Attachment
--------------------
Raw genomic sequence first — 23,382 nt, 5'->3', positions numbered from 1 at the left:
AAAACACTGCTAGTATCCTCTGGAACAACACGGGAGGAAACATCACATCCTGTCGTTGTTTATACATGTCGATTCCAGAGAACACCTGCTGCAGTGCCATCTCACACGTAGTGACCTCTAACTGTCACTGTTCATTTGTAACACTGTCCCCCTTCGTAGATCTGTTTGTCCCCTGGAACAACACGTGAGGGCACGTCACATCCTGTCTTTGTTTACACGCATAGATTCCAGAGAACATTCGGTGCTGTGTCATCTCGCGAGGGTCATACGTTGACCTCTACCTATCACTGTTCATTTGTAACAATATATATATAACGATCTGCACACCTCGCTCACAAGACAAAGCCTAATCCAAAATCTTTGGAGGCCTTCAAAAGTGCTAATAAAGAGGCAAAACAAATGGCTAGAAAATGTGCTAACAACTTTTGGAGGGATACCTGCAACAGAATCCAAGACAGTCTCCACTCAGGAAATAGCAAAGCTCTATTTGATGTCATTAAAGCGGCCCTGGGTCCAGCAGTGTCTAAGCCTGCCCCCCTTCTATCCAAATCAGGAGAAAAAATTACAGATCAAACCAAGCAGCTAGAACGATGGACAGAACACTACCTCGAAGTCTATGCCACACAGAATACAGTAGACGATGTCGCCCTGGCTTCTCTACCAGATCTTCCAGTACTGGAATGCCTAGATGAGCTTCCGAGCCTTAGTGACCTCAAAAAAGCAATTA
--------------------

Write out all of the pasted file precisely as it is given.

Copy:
Raw genomic sequence first — 23,382 nt, 5'->3', positions numbered from 1 at the left:
AAAACACTGCTAGTATCCTCTGGAACAACACGGGAGGAAACATCACATCCTGTCGTTGTTTATACATGTCGATTCCAGAGAACACCTGCTGCAGTGCCATCTCACACGTAGTGACCTCTAACTGTCACTGTTCATTTGTAACACTGTCCCCCTTCGTAGATCTGTTTGTCCCCTGGAACAACACGTGAGGGCACGTCACATCCTGTCTTTGTTTACACGCATAGATTCCAGAGAACATTCGGTGCTGTGTCATCTCGCGAGGGTCATACGTTGACCTCTACCTATCACTGTTCATTTGTAACAATATATATATAACGATCTGCACACCTCGCTCACAAGACAAAGCCTAATCCAAAATCTTTGGAGGCCTTCAAAAGTGCTAATAAAGAGGCAAAACAAATGGCTAGAAAATGTGCTAACAACTTTTGGAGGGATACCTGCAACAGAATCCAAGACAGTCTCCACTCAGGAAATAGCAAAGCTCTATTTGATGTCATTAAAGCGGCCCTGGGTCCAGCAGTGTCTAAGCCTGCCCCCCTTCTATCCAAATCAGGAGAAAAAATTACAGATCAAACCAAGCAGCTAGAACGATGGACAGAACACTACCTCGAAGTCTATGCCACACAGAATACAGTAGACGATGTCGCCCTGGCTTCTCTACCAGATCTTCCAGTACTGGAATGCCTAGATGAGCTTCCGAGCCTTAGTGACCTCAAAAAAGCAATTA